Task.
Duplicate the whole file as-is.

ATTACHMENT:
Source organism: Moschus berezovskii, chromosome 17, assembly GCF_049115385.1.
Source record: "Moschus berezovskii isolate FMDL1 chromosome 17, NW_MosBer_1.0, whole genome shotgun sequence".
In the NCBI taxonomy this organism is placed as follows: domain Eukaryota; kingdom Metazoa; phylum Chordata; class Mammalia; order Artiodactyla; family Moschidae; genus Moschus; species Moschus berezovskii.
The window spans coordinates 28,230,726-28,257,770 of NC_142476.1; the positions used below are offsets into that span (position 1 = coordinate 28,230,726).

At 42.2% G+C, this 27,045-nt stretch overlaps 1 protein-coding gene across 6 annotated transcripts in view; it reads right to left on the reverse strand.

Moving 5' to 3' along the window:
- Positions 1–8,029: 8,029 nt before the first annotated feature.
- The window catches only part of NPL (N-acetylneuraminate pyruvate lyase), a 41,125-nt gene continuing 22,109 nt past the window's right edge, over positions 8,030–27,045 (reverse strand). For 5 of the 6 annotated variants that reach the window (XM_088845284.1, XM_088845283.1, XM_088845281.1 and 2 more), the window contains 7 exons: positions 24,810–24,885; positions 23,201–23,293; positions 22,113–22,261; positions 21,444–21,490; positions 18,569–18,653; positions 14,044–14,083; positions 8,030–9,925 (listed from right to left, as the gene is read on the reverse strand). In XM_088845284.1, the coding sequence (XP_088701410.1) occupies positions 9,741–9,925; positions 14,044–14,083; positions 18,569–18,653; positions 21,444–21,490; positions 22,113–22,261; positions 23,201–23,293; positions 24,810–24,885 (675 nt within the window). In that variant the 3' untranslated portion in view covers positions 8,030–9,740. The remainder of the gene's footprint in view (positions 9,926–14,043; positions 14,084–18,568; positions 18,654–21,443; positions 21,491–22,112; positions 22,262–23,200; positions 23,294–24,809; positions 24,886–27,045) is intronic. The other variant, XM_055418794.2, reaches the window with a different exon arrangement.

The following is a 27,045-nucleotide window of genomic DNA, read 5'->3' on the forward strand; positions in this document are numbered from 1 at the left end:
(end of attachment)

Source organism: Moschus berezovskii, chromosome 17, assembly GCF_049115385.1.
Source record: "Moschus berezovskii isolate FMDL1 chromosome 17, NW_MosBer_1.0, whole genome shotgun sequence".
In the NCBI taxonomy this organism is placed as follows: domain Eukaryota; kingdom Metazoa; phylum Chordata; class Mammalia; order Artiodactyla; family Moschidae; genus Moschus; species Moschus berezovskii.
The window spans coordinates 28,230,726-28,257,770 of NC_142476.1; the positions used below are offsets into that span (position 1 = coordinate 28,230,726).

At 42.2% G+C, this 27,045-nt stretch overlaps 1 protein-coding gene across 6 annotated transcripts in view; it reads right to left on the reverse strand.

Moving 5' to 3' along the window:
- Positions 1–8,029: 8,029 nt before the first annotated feature.
- The window catches only part of NPL (N-acetylneuraminate pyruvate lyase), a 41,125-nt gene continuing 22,109 nt past the window's right edge, over positions 8,030–27,045 (reverse strand). For 5 of the 6 annotated variants that reach the window (XM_088845284.1, XM_088845283.1, XM_088845281.1 and 2 more), the window contains 7 exons: positions 24,810–24,885; positions 23,201–23,293; positions 22,113–22,261; positions 21,444–21,490; positions 18,569–18,653; positions 14,044–14,083; positions 8,030–9,925 (listed from right to left, as the gene is read on the reverse strand). In XM_088845284.1, the coding sequence (XP_088701410.1) occupies positions 9,741–9,925; positions 14,044–14,083; positions 18,569–18,653; positions 21,444–21,490; positions 22,113–22,261; positions 23,201–23,293; positions 24,810–24,885 (675 nt within the window). In that variant the 3' untranslated portion in view covers positions 8,030–9,740. The remainder of the gene's footprint in view (positions 9,926–14,043; positions 14,084–18,568; positions 18,654–21,443; positions 21,491–22,112; positions 22,262–23,200; positions 23,294–24,809; positions 24,886–27,045) is intronic. The other variant, XM_055418794.2, reaches the window with a different exon arrangement.

The following is a 27,045-nucleotide window of genomic DNA, read 5'->3' on the forward strand; positions in this document are numbered from 1 at the left end: